"You have to work out every day" + 8 other fitness myths that are total bollocks.

health and fitness myths
Despite all her time of the interwebz, Nat is guilty of falling prey to health and fitness myths

Despite all the time I spend on the Interwebz, reading up on endless health-and-fitnessy information, I’m entirely guilty of falling prey to a whole lot of health and fitness myths. You know – the ones that get repeated on endless cycles, but in reality, have no truth to them whatsoever.

If you’re the same, here’s some good news. I’ve debunked the most common health and fitness myths to uncover the long-awaited truth to just about everything. You. Are. Welcome.

1. You have to work out every day

You don’t! You really don’t. In fact, incorporating rest days into your fitness program is one of the most important things you can do to ensure you’re looking after yourself.

2. Weights will make you bulky

Wrong wrong wrong. Seriously, lifting weights will not automatically turn you into an Arnold-Schwareznegger-bodybuilder-days lookalike (unless you take a serious amount of steroids, which all the female bodybuilders do). In fact, if you stick to cardio only, you’re doing yourself and your fitness levels a serious disservice. By doing weights, you’ll tone muscles, lose body fat and reduce your chances of developing osteoporosis, injury, back pain or arthritis.

health and fitness myths
Nat in her endless-crunches-days waiting for her eight-pack.

3. Doing millions of crunches will give you abs

Who else has spent ages at the gym, doing what seems like endless crunches and sit-ups, in the vain hope that they’ll result in some kind of six-pack? Or even an eight-pack?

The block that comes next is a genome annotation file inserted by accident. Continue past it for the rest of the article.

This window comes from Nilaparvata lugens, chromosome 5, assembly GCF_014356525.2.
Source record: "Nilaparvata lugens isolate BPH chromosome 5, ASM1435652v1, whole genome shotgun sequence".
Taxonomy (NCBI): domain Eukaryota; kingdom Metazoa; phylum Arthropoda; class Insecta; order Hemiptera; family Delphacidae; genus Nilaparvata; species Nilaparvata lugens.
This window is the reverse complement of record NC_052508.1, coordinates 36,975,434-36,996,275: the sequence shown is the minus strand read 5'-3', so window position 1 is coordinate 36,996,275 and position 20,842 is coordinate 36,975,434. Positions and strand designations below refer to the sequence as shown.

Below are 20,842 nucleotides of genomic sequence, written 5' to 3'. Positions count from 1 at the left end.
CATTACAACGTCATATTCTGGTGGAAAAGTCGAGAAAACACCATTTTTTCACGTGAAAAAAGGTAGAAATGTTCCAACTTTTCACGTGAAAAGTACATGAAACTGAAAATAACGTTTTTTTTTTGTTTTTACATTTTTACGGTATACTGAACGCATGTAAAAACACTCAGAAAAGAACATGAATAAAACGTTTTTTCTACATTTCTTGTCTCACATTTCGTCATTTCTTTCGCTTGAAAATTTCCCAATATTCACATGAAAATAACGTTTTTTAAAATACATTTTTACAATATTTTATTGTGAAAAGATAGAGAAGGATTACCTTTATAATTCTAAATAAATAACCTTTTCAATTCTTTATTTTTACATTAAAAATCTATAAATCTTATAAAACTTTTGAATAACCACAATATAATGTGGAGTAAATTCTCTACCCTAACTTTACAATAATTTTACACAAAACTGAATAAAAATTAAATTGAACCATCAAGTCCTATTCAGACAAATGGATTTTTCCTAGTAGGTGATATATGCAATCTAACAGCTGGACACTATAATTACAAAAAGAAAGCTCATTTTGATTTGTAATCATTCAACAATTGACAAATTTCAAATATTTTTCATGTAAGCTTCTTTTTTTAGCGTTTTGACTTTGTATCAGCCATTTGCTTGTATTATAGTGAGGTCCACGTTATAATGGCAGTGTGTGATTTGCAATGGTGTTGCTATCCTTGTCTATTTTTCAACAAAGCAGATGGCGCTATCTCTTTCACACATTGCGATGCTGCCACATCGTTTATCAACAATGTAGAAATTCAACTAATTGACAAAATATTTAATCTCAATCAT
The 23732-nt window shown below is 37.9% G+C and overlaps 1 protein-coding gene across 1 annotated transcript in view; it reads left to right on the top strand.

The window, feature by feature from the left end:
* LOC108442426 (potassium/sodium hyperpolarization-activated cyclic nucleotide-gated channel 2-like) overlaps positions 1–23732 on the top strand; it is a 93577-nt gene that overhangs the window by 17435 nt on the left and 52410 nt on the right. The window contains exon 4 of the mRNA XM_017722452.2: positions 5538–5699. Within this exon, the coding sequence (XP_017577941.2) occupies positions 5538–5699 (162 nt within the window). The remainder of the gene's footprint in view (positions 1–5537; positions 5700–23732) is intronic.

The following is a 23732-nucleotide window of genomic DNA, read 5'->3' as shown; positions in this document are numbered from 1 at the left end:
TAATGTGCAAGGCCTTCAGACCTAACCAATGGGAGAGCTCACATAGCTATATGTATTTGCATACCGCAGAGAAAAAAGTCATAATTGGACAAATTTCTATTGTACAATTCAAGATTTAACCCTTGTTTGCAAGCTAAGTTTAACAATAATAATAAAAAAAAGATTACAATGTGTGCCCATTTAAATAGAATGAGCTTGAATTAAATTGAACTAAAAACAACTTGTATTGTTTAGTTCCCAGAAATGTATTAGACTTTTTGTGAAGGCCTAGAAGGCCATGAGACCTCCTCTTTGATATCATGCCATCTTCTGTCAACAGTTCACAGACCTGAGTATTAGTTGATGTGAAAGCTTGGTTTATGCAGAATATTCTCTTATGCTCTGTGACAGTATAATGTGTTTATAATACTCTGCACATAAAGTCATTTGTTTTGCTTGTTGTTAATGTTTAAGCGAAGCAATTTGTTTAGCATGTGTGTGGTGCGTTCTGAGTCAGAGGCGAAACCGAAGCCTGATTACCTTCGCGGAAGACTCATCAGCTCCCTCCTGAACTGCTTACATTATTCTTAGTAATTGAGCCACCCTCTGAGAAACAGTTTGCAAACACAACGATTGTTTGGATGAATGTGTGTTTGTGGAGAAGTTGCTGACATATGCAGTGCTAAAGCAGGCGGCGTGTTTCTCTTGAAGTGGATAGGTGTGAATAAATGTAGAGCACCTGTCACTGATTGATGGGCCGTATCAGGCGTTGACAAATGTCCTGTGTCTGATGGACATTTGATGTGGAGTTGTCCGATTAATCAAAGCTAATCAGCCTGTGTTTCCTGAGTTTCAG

Sadly, if you’re the kind of person that wants to show off their abdominal muscles, those work-outs won’t really help. And neither will those strange machines you see advertised on late-night infomercials. That’s because that six-pack is entirely dependent on your overall percentage of body fat; and if you want to lose that body fat, you’re better off going for a combination of cardio and strength training.

4. You’re not burning calories unless you’re sweating

Not necessarily true. Sweating is your body’s way of cooling down and not the best way of measuring just how much of a workout you’re getting.

5. There’s no such thing as working out too much

Yes there is. Too much exercise can lead to exhaustion and injuries, as well long-term physical and mental health injuries. Check out this post for further details.

health and fitness myths
Know the difference between a good kind of hurt and an injury

6. No pain, no gain

Okay, so it’s not necessarily bad to be sore the day after your workout. And it feels good too – the good kind of pain that makes you aware of how hard you’ve been working. But if you’re in a severe lot of pain during or after your workout – and not just the I-really-hate-running-with-the-passion-of-a-thousand-burning-suns kind of pain – it’s really not a good thing.

You can do serious damage to yourself by ignoring severe pain in any area of the body. Anything from shin splints to heart problems could be the cause. If concerned, please go and see your doctor before commencing a workout. And if you do gym classes or anything similar, always make the group fitness leader aware of any injuries or issues.


7. You can lose weight by just exercising

If you are looking to lose weight, don’t think you can do so by just spending all your spare time at the gym. Diet and nutrition plays an enormous part in fitness; so don’t make the same mistake I have in thinking that an hour’s workout at the gym cancels out an almond Magnum and a Maccas cheeseburger or two…

8. You can lose weight by starving yourself

All those diets that are telling you to give up food and instead just consume milkshakes/glasses of water with chillies in them/tiny tiny portions of foods that are only a couple of calories? They really, really don’t work. This is because your body clicks over to starvation mode and recognises it’s not being fed, so starts holding onto all that body fat for dear life. Poor body.

9. Running on a treadmill is just as good as running outside

Sadly, it’s not. Think about the flat surface you’re running on a treadmill, and then compare it to running outside, where you’re battling the elements – wind, etc – and also the largely uneven terrain. If you do all your running on treadmills, increase the incline so that you’re getting more of an authentic experience.

Any myths you’d like to add? Go ahead… 


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